Blog: 4 August 2009
Every morning at 6:15am, seven year old Milton begins his 45 minute walk down a steep rocky path toward the small mountain city of Copan Ruinas. Copan Ruinas—famous for its Myan ruins that provided the foundation of a dynamic civilization built over 2000 years ago—is now famous for its tourism and small coffee plantations. Milton is a descendant of the Myan people.
At 7:30am our little friend catches a bus at the foot of his mountain that winds through the city’s cobble stone streets and drops him at Camp Joy—UrbanPromise’s first summer day Camp in the country of Honduras.
Some of you have been watching the political situation in Honduras, which is currently unstable. Citizens of this wonderful country are nervously watching their televisions. Although the protests have not reached the city of Copan Ruinas, the impact of the political unrest is devastating. Tourism, the life blood of this city, has slowed to a mere trickle. Hotels and restaurants, usually filled during this time of year, are vacant. People have lost their jobs. “If it continues much longer,” shared the owner of one coffee shop, “we’ll all be out of business.” This will drive the area into deeper poverty….which will impact the lives of children.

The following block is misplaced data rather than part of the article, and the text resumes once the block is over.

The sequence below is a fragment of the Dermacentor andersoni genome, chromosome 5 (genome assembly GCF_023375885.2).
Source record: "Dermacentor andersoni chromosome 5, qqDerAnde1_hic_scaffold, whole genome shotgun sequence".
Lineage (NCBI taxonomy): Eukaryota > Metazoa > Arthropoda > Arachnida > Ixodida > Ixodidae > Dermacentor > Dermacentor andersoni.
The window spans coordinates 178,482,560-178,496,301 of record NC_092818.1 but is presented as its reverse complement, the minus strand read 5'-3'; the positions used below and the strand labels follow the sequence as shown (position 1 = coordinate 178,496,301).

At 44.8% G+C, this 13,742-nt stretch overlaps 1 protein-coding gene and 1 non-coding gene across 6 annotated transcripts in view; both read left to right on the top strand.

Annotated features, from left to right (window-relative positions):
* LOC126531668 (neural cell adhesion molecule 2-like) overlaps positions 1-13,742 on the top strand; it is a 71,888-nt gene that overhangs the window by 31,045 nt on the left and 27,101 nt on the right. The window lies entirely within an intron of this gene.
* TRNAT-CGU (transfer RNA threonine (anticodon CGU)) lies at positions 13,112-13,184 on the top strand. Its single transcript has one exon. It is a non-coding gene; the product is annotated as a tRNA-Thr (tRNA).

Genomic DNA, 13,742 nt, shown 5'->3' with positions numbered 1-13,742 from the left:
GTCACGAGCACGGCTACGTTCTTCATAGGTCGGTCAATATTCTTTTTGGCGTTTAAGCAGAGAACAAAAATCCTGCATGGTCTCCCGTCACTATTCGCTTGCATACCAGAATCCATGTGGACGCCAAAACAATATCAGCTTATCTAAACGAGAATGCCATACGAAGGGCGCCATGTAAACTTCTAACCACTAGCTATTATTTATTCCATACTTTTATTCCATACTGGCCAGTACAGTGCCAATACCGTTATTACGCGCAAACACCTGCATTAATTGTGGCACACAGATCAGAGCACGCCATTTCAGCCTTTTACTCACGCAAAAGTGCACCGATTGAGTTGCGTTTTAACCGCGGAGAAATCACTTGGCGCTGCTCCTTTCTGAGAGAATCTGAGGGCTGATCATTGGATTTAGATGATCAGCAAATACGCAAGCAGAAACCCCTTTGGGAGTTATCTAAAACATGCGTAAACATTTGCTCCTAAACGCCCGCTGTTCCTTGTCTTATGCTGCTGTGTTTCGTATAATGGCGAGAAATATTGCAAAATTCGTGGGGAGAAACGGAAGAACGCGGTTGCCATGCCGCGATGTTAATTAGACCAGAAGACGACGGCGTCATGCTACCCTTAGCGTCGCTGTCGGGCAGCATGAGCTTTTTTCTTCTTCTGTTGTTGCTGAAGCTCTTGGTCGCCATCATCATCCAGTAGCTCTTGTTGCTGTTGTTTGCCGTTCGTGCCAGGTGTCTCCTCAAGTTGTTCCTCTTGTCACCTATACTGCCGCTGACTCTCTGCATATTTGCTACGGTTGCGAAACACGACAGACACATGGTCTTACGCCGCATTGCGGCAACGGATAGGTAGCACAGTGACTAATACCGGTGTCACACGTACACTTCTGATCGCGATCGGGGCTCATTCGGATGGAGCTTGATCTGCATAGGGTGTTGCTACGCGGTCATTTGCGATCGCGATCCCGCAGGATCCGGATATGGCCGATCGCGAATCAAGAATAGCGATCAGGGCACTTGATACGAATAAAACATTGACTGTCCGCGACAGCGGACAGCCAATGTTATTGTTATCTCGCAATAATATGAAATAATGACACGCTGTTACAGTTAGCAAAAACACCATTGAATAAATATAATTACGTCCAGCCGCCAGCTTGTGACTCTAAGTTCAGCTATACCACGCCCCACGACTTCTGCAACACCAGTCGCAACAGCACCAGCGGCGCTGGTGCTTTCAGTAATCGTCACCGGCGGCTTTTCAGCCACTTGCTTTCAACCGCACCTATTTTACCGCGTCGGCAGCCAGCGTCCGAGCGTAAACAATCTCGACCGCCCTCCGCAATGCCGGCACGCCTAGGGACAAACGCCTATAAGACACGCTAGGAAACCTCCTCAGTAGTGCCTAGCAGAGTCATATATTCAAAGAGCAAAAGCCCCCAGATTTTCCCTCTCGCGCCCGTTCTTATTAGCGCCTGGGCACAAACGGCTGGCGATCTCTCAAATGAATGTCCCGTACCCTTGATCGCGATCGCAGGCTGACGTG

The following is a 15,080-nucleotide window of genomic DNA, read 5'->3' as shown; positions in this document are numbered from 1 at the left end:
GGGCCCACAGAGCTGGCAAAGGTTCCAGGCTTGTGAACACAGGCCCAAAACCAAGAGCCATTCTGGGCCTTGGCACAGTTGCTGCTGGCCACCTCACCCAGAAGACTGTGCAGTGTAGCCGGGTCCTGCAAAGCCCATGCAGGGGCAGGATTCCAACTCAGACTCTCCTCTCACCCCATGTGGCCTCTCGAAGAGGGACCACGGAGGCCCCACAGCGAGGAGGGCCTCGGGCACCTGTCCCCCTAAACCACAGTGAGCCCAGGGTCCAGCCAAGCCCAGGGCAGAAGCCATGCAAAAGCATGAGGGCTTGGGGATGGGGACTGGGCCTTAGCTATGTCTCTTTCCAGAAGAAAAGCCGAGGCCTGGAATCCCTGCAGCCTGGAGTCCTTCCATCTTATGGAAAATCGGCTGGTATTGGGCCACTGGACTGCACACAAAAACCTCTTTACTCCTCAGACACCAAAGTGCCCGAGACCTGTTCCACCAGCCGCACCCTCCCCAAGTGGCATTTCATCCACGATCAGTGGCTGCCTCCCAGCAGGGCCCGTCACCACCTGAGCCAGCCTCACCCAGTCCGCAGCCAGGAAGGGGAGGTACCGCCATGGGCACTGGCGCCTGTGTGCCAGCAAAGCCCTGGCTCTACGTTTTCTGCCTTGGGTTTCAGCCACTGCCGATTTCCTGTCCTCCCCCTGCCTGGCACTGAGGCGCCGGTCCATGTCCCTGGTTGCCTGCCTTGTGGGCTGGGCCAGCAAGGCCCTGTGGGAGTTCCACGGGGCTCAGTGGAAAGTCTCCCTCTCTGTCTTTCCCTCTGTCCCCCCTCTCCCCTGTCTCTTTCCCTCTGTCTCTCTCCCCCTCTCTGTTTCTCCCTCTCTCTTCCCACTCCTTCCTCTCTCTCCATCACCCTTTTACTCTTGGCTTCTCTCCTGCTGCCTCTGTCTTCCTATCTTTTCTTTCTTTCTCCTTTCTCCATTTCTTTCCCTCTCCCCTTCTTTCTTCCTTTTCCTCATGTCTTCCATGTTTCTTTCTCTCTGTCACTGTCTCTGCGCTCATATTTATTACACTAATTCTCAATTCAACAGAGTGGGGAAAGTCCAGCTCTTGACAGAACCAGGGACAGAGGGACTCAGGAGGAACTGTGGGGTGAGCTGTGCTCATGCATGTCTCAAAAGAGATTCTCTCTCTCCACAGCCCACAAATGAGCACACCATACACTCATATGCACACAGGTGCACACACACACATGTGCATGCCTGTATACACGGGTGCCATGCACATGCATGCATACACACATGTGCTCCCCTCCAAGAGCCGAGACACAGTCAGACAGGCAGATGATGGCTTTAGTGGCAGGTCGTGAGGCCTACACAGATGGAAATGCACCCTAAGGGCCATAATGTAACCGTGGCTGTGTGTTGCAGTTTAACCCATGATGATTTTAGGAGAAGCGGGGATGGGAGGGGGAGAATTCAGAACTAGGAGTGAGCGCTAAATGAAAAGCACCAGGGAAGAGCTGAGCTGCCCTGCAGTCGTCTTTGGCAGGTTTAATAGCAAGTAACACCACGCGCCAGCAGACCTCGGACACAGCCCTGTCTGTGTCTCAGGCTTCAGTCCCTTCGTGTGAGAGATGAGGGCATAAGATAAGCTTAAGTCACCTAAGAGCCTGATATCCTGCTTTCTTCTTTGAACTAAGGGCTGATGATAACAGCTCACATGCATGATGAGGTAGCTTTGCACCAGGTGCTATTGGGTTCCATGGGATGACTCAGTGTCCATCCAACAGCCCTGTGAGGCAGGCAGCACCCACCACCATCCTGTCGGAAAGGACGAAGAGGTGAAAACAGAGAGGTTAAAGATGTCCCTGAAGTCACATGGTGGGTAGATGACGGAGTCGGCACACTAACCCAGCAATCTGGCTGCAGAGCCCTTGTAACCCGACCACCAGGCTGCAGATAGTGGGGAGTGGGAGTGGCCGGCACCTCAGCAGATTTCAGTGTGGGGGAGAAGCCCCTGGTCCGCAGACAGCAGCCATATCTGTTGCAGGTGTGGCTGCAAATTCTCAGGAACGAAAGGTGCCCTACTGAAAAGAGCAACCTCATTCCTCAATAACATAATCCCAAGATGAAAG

That’s why programs like UrbanPromise are critical.
Camp Joy has been created by three former UrbanPromise interns—Blair, Matt, and Rachel. These committed young leaders have a passion to create an UrbanPromise-type ministry for the children and teens of this small city—a city where poverty is high and opportunities for children to engage in life changing, Christian-based programs are non-existent.
Children like Milton would typically spend their summer sleeping, hanging out in the streets, or doing odd jobs to help support the family. Now they get a chance to improve their English, learn about the Bible, play games, cook food, sing songs and watch skits. Their joy is palpable. Their smiles intoxicating.
“The potential for this kind of ministry is incredible,” shares director Blair Quinius. “There is nothing like it for the children in this community. Parents and community leaders are excited.”
They are not the only people excited.
Otherwise, why would a seven year old named Milton get up before dawn, walk for 45 minutes to catch a bus, just to come to camp? Why: because he loves it!
Dr. Bruce Main